President Isaac Herzog on Friday granted Likud leader and Prime Minister-designate Benjamin Netanyahu 10 additional days to finish forming a government, while indicating concern that the coalition Netanyahu is assembling — set to be the most right-wing in Israeli history — could potentially damage Israel’s democratic checks and balances, breach the spirit of the Declaration of Independence and alienate Jews overseas.
The presumed incoming prime minister formally asked Herzog for the maximal extension of two weeks on Thursday, saying that the complexity of cobbling together his coalition required extra time, but Herzog gave him only 10 days.
Netanyahu’s 28-day mandate to assemble a government was set to expire at midnight on Sunday night, and he will now have until December 21 to form a government. Herzog did not specify why he chose not to grant Netanyahu the maximum 14-day extension.
“These are complex times for Israeli society as differences over core issues threaten to stoke violence and blind hatred,” the president said in a letter addressed to Netanyahu.
Therefore, Herzog told Netanyahu to form a government that “must work for the entire public in Israel.” With the incoming coalition determined to constrain or even neuter the power of the High Court of Justice to block legislation and government decisions it deems contradict Israel’s quasi-constitutional basic laws, via a so-called “override clause,” Herzog added that “the coalition being formed must maintain a respectful and responsible dialogue between the authorities—executive, legislature, and judiciary.”
It must also “guarantee the State of Israel’s character in the spirit of the Declaration of Independence, and must preserve the powerful bond with the Jewish Diaspora,” the president stressed, amid calls by prominent figures in the incoming government to, among other radical moves, change Israeli immigration and other laws to the detriment of non-Orthodox Jews, elevate Jewish religious law in the governance of the country, roll back LGBTQ rights, and expel “disloyal” Arab citizens.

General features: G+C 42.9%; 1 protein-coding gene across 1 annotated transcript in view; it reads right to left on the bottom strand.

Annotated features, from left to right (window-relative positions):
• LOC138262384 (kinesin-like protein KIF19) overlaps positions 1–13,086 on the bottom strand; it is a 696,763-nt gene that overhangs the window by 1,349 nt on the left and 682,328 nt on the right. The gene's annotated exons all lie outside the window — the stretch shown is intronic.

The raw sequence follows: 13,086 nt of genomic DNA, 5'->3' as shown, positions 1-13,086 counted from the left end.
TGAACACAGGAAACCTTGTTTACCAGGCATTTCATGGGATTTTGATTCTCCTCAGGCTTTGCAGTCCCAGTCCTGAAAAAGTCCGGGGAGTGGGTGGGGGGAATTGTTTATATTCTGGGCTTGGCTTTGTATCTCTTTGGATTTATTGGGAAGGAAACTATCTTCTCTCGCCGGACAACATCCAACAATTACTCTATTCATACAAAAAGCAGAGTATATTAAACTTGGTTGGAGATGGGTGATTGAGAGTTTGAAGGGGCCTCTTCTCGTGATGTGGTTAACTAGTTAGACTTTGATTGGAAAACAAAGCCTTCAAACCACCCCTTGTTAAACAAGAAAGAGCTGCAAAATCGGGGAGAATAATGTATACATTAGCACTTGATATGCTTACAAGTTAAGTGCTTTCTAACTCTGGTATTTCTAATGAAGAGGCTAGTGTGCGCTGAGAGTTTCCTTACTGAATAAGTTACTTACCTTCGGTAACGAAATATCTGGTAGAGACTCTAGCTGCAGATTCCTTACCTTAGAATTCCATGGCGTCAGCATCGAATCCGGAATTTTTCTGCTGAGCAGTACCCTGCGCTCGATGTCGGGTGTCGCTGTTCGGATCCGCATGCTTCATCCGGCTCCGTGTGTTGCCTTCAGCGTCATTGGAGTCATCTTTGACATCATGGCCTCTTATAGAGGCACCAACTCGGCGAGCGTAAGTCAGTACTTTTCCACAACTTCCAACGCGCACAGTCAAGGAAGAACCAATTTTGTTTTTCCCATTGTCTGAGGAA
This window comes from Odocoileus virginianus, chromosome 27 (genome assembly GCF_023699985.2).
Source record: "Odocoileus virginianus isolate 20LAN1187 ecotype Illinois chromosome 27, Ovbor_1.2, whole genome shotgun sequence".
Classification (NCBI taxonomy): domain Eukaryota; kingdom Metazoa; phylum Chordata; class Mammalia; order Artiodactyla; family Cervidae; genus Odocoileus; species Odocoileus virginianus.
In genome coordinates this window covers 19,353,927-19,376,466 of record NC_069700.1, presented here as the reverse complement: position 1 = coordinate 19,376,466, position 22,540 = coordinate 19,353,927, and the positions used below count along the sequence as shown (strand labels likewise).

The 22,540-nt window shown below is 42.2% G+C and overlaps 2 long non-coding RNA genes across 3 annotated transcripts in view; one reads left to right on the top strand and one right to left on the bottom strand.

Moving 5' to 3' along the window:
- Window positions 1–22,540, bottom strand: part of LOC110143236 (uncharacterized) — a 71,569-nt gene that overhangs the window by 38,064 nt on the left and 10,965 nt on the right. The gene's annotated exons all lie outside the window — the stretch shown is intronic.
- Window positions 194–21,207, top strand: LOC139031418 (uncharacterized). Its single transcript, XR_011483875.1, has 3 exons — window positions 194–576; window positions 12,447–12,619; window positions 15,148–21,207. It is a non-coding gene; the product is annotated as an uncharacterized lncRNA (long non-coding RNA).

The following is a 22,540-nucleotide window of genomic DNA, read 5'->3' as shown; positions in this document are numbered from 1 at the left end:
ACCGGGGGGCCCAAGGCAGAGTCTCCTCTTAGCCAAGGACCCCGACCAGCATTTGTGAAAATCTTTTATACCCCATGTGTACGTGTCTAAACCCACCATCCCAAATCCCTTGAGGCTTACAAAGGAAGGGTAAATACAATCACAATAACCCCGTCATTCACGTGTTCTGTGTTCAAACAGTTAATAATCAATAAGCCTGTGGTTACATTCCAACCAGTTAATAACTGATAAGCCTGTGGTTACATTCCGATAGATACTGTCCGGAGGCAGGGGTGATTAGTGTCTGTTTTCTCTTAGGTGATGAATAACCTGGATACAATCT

With the contours of his alliance essentially known even before the November 1 vote, Netanyahu had sought to put together a governing coalition within days. Instead, he has found himself mired in squabbles with the far-right and religious parties that make up his bloc of supporters in the Knesset. Nonetheless, Netanyahu is widely expected to ultimately resolve remaining differences with his allies, secure Knesset approval for his new coalition, and take office in the coming weeks.
In his letter to Herzog on Thursday, Netanyahu noted his Likud party had signed tentative deals with all the parties expected to join his coalition, but issues remained regarding the distribution of ministerial and Knesset committee assignments.
Overnight Wednesday-Thursday, Likud reached an agreement with Shas, completing the last of such deals with Netanyahu’s coalition partners.
However, like the agreements Likud has signed with its other coalition partners United Torah Judaism, Religious Zionism, Otzma Yehudit and Noam, the agreement with Shas was only an interim deal and all of the parties are still negotiating terms of their final coalition agreements so the next government can be sworn in.
Netanyahu is now expected to attempt a complicated legislative blitz before his government is sworn in, to enable the myriad agreements he has made to be honored — such as allowing the appointment of Shas leader Aryeh Deri, who was convicted of tax offenses earlier this year, as a minister.
Earlier Friday, outgoing Prime Minister Yair Lapid slammed the presumed incoming government, calling it “insane” and its leader, Netanyahu, “weak,” claiming the Likud leader was allowing extremists to extort him and create “a government unable to govern.”
Netanyahu and the right-religious bloc he leads won 64 of the 120 Knesset seats in general elections last month.